In March 1848, Heinrich participated in the political uprising in Berlin in a failed attempt to wrest a more democratic form of government from King Friedrich Wilhelm IV of Prussia.  He addressed several of the mass demonstrations in the Tiergarten park in the Prussian capitol. Later in 1848, Heinrich fled to the southern Duchy of Baden where he continued his revolutionary activities with a left extremist wing led by Gustav Struve in Karlsruhe and Lörrach.

Declaration of the short-lived German Republic by Gustav Struve, Lörrach in the Duchy of Baden, September 21, 1848. Heinrich Bernhard Oppenheim was was one of the leaders of this attempt to establish a constitutional form of government.

Declaration of the short-lived German Republic by Gustav Struve, Lörrach in the Duchy of Baden, September 21, 1848. Heinrich Bernhard Oppenheim was was one of the leading voices in this failed attempt to establish a constitutional form of government.

In July 1849, the Baden revolution collapsed and Heinrich was driven into an 11-year exile in Switzerland, France, Belgium and England. He was unable to return to Germany until 1861. During his political exile, he continued to publish pro-democracy commentary, much of it in French.

Revue Germanique, Paris 1858 inclding articles by Heinrich Bernhard Oppenheim

Revue Germanique, Paris 1858, including articles by Heinrich Bernhard Oppenheim

 

Heinrich Bernhard Oppenheim,, Letters on Modern Historians of GErmany, 1858

Heinrich Bernhard Oppenheim, “Letters on Modern German Historians,” Revue Germanique, Paris, 1858.

When he was finally able to return to Germany, Heinrich continued his liberal political writing.  In 1879-80 he earned recognition for his articulate opposition to a sudden onslaught of antisemitism led by the prominent historian Heinrich von Treitschke. Oppenheim’s articles targeted the attacks as a political strategy of conservatives to discredit governmental reforms being pressed by liberal activists, many of whom were Jews.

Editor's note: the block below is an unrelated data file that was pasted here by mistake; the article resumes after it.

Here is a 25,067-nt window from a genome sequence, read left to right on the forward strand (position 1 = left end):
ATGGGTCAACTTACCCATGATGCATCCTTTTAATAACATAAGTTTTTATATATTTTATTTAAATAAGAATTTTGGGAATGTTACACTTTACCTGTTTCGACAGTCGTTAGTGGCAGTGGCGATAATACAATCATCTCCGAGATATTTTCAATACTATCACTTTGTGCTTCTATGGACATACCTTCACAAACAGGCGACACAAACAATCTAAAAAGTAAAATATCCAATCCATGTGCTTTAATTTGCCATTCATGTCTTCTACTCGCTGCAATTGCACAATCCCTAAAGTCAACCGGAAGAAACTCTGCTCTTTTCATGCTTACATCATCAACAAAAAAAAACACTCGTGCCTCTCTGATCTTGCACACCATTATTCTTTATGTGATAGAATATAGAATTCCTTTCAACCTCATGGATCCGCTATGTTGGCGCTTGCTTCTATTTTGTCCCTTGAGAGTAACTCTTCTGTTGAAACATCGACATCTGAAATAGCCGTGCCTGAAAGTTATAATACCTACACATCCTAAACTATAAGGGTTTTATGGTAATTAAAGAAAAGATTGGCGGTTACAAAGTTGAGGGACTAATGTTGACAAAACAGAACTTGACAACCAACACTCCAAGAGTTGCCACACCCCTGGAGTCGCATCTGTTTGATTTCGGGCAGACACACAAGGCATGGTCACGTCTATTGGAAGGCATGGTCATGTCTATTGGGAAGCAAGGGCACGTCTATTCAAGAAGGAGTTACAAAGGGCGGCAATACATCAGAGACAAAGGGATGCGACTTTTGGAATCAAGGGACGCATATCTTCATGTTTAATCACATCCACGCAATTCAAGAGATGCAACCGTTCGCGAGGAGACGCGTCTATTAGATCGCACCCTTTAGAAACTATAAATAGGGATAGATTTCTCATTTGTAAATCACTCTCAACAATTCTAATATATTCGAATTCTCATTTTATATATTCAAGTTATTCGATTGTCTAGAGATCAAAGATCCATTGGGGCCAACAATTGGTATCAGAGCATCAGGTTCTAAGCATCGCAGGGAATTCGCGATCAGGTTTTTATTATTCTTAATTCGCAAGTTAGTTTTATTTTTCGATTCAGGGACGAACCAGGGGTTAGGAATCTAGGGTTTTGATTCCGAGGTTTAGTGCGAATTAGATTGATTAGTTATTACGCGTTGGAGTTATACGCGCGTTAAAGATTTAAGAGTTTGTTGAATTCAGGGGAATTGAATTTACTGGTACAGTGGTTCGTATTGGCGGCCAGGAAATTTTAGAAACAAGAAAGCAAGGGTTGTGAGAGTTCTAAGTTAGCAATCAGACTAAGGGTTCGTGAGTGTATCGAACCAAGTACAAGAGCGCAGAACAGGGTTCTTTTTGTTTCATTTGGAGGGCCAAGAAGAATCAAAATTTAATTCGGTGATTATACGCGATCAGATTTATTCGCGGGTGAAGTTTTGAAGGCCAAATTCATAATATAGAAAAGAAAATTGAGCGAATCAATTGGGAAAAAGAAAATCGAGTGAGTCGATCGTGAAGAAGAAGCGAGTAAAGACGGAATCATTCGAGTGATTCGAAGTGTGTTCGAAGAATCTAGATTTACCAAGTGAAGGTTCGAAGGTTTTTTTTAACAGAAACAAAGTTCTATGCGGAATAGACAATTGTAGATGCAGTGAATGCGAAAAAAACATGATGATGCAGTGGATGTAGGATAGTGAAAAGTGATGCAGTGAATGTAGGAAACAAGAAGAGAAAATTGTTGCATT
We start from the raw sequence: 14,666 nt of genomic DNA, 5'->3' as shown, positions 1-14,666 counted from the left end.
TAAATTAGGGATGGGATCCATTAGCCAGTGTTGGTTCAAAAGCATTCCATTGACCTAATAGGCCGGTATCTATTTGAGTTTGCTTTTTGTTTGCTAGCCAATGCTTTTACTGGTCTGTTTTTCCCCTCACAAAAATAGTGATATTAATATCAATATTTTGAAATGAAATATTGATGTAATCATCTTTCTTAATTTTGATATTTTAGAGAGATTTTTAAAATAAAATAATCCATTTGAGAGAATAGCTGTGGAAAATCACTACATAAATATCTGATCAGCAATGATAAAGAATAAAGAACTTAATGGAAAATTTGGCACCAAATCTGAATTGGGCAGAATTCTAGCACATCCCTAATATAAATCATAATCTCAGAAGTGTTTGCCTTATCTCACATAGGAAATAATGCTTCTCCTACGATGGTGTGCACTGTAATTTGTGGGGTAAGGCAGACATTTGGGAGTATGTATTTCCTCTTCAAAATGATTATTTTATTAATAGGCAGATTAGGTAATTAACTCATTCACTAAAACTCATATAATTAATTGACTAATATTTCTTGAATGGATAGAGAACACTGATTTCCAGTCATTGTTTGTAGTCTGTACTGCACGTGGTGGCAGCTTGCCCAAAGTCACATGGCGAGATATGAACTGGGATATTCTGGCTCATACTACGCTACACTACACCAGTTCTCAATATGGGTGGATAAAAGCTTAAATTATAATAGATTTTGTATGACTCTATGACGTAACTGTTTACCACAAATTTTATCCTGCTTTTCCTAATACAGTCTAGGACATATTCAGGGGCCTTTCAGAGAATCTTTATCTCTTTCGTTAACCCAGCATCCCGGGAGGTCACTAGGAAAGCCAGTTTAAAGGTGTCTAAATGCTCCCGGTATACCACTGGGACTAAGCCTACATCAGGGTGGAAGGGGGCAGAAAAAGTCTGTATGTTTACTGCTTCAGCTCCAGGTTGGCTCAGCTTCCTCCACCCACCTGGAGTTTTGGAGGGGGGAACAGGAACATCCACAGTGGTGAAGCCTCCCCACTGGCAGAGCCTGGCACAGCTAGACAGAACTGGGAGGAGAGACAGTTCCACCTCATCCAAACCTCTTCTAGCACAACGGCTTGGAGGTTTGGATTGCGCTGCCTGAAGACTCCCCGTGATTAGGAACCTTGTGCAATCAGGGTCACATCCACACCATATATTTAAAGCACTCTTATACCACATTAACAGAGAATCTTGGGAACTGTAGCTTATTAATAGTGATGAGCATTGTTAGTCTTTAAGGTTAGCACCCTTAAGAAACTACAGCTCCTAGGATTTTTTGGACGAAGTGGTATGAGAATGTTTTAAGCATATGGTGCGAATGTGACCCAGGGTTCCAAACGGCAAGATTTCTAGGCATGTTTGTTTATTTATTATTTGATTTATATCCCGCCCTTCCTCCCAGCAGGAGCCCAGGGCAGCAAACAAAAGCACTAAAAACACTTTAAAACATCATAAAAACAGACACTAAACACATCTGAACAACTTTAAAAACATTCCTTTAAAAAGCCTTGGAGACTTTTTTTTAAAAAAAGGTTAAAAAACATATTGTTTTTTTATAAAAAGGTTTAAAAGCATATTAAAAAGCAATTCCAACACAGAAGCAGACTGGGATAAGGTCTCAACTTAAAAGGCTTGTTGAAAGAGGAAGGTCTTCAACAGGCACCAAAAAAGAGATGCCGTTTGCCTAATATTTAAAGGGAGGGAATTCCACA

Heinrich Bernhard Oppenheim's rebuke to the notorious anti-Semites Heinrich von Treitschke and Adolf Stöcker, Die Gegenwart, January 1880.

Heinrich Bernhard Oppenheim’s rebuke to the notorious antisemites Heinrich von Treitschke and Adolf Stöcker, Die Gegenwart, Berlin, January 1880.

On March 29, 1880, a few weeks after publishing his rebuke to the Berlin antisemites, Heinrich died of a chronic lung ailment .  His funeral was attended by many representatives of the Berlin news corps as well as liberal political activists from all over Germany.  Shortly thereafter, his colleagues published a long pamphlet collecting numerous speeches about him and the obituaries published in the many newspapers in Germany.  The pamphlet contains the only known portrait of Heinrich Bernhard Oppenheim.

Memorial brochure of tributes to Heinrich Bernhard Oppenheim, Berlin, 1880.

Memorial brochure of obituaries and tributes by public figures dedicated to Heinrich Bernhard Oppenheim, Berlin, 1880.

The funeral for Heinrich took place in his home in Berlin and a long procession accompanied his casket to the Schönhauser Allee cemetery.  In December of that year, the family arranged for the erection of a grave monument of pink granite.  My family’s papers includes the original text of the gravestone inscription, written by the liberal political leader Ludwig Bamberger.

Heinrich Bernhard Oppenheim's grave inscription written by Ludwig Bamberger, 1880.